This house, which belonged to the modernist artist Nikos Hadjikyriakos-Ghika, is a typical example of interwar Athenian architecture. The mansion was a meeting point for the Athenian intelligentsia of the era, often photographed in international magazines. Today a visitor can visit Ghika’s atelier on the fifth floor, where some of his most representative paintings are on display. Other permanent exhibitions cover modern Greek cultural history, from the Smyrna Catastrophe of 1922 to the junta’s dictatorship of 1967–74. On exhibition during documenta 14 are a series of Ghika’s photographs from the 1930s—visual notes from his travels throughout Greece, some of which were taken while on the famous CIAM 4 cruise.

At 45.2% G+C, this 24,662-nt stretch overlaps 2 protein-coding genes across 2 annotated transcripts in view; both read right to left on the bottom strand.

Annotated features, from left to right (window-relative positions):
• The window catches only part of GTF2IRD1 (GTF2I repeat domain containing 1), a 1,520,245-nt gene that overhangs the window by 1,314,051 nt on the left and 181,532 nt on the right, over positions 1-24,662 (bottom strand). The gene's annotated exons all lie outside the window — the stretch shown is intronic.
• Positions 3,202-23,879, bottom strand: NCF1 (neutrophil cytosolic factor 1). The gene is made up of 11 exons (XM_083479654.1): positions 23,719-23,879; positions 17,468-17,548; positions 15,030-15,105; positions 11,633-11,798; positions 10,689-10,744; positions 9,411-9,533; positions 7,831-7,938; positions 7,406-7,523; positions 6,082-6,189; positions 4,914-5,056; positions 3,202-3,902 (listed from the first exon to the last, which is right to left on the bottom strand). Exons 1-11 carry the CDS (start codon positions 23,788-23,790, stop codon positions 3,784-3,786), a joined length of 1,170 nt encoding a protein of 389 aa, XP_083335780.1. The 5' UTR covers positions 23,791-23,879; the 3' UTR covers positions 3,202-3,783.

The project-in-progress of Zafos Xagoraris is the restoration of a chapel built in the 1930s for the first open-air school in Athens and relates to the work of two prominent figures in the Ghika collection, the renowned architect Nikolaos Mitsakis and painter Spyros Papaloukas. A small selection of paintings from the holdings of the National Gallery of Art in Tirana introduces an alternative modernity, acting as a foil to this primarily Greek-themed collection.